ECS OpenCon 2017

By: Delaney Hellman, ECS Development Associate

Open AccessECS is proud to announce that at the upcoming 232nd ECS Meeting, we will be hosting our first OpenCon satellite event! OpenCon is a conference that places a spotlight, produces discussion, and increases collaboration on issues of open access, open science, open data, open source, and open education. Initially hosted by the Right2Research Coalition and SPARC, satellite events can be held by anyone with an interest in the subject matter. As ECS works to advance its Free the Science initiative, we want to be at the forefront of the open discussion in our industry.

The event is completely free to attend on October 1, from 2:00 – 6:00 pm.

Don’t miss speakers from Dryad, The Gates Foundation, SPARC, Center for Open Science, and more.

RSVP as soon as possible: http://www.opencon2017.org/ecs_opencon_2017

By: Delaney Hellman, ECS Development Associate

Sci-Hub launched a few years back when Alexandra Elbakyan of Kazakhstan was struggling to find affordable and relevant research through her institution. Fast forward to 2017 and Sci-Hub serves as one of the most common sites that seeks to circumvent paywalls and provide access to scholarly literature.

While 25 percent of scholarly documents on the web are now open access, thanks to the growing movement, Sci-Hub offers access to around 62 million academic articles. Its unconvincing legality has caught the attention of major proponents of publishing, including Elsevier.

Despite the whirl-wind of controversy surrounding the site’s launch, Sci-Hub data was able to answer some important questions: who needs access to research, what do they need access to, and how much do they lack access to?

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Intern Spotlight

Eric PacanskyMy name is Eric Pacansky and I am a graduating senior from the College of New Jersey (TCNJ). While at TCNJ, I have been studying business administration and have learned many concepts regarding how to run a business. To compliment my studies, I have had the good fortune of participating in two internships. I am grateful for the many opportunities and challenges these internships have presented, especially those I received as a membership services intern at ECS.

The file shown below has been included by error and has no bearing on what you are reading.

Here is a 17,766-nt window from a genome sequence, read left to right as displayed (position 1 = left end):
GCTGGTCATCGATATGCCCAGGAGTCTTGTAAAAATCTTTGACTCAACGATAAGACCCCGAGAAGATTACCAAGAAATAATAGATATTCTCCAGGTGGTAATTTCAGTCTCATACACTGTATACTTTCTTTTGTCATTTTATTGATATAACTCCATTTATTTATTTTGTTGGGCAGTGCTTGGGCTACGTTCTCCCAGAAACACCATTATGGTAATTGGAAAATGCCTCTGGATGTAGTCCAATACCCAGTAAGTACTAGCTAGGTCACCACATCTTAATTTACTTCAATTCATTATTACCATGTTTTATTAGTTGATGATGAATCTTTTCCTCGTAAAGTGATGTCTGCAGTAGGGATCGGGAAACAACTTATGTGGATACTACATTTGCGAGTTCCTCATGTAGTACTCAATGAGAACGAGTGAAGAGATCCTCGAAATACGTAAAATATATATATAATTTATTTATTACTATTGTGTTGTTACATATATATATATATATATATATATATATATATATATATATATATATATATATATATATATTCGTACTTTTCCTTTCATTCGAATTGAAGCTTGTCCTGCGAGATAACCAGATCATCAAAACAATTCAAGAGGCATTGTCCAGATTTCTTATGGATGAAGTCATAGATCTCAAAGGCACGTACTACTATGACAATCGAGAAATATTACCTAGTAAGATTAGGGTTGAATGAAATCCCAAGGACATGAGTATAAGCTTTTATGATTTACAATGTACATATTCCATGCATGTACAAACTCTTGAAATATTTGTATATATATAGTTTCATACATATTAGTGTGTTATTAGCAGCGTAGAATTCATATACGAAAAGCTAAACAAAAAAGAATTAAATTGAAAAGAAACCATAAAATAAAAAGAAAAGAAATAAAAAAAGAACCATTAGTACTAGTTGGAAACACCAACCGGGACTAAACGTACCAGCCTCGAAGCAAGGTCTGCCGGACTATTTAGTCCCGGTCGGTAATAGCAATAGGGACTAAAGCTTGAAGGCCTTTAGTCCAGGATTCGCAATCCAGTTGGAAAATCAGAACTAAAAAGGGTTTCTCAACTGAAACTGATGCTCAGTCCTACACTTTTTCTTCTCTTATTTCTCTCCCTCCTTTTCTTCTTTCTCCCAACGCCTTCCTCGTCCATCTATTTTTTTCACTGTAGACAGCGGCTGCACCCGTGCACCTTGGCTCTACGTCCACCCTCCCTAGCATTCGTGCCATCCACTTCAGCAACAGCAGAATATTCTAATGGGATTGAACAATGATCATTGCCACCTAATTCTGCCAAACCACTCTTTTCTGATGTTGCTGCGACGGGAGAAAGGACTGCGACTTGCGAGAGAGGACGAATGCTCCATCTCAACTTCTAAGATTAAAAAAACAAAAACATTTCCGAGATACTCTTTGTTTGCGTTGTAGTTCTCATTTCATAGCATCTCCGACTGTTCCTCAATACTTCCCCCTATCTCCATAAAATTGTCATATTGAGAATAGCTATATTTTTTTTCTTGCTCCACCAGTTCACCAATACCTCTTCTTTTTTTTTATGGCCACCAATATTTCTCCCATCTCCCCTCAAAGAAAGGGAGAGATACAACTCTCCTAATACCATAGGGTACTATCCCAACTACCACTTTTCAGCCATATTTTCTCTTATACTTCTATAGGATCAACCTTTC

When I first arrived at ECS in December 2016, I was not exactly sure what electrochemistry was or why it was so important. Then, after being presented with some of the topics that fall under the umbrella of electrochemistry, I was worried that I wouldn’t last long at ECS since I wasn’t able to comprehend most of what electrochemistry is all about. Thankfully, I was assured that having a solid foundation in electrochemistry was not one of my job requirements in the membership department.

I was then informed about ECS’s Free the Science movement. Free the Science is ECS’s plan to provide platinum open access of its journals. This means authors will not have to pay publishing fees, and readers will not have to pay subscription fees. As someone who is studying business, this idea sounded crazy to me. It sounded like a utopian ideal that couldn’t possibly work. Why would the organization exist if it wasn’t trying to take every last dollar it possibly could? That’s when I was reminded of ECS’s mission to advance the science. For the most part, publishers have historically created paywalls that affect a person’s ability to either publish or gain access to an article. These paywalls have held back advancements in science. Removing these barriers is the future of scientific publishing and ECS’s work to do this shows the organization’s commitment to its core values and supporting scientists.

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Websites of Note

By: Alice H. Suroviec, Berry College

Websites of NoteWolfram|Alpha

Wolfram|Alpha is a computational search engine that uses an extensive collection of built-in data and algorithms to answer computation questions using a web-browser interface. It is a free website designed by the programmers behind the Mathematica software package.
www.wolframalpha.com

NREL MatDB

NRELMatDB is a computational materials database that primarily contains information on materials for renewable energy applications such as photovoltaic materials, and materials for photo-electrochemical water splitting. This website is a growing collection of computed properties of stoichiometric and fully ordered materials. It is a very useful database for those needing comparative data.
NREL (National Renewable Energy Laboratory)
www.materials.nrel.gov

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By: Petr Vanýsek

Edward AchesonThe discovery of an electric arc can be tied to the use of an electrochemical energy source. Sir Humphry Davy described in 1800 an electric discharge using electrochemical cells1 that produced what we would call a spark, rather than an arc. However, in 1808, using an electrochemical battery containing 2000 plates of copper and zinc, he demonstrated an electric arc 8cm long. Davy is also credited with naming the phenomenon an arc (Fig. 1). An electric arc was also discovered independently in 1802 by Russian physicist Vasily Petrov, who also proposed various possible applications including arc welding. There was a long gap between the discovery of the electric arc and putting it to use.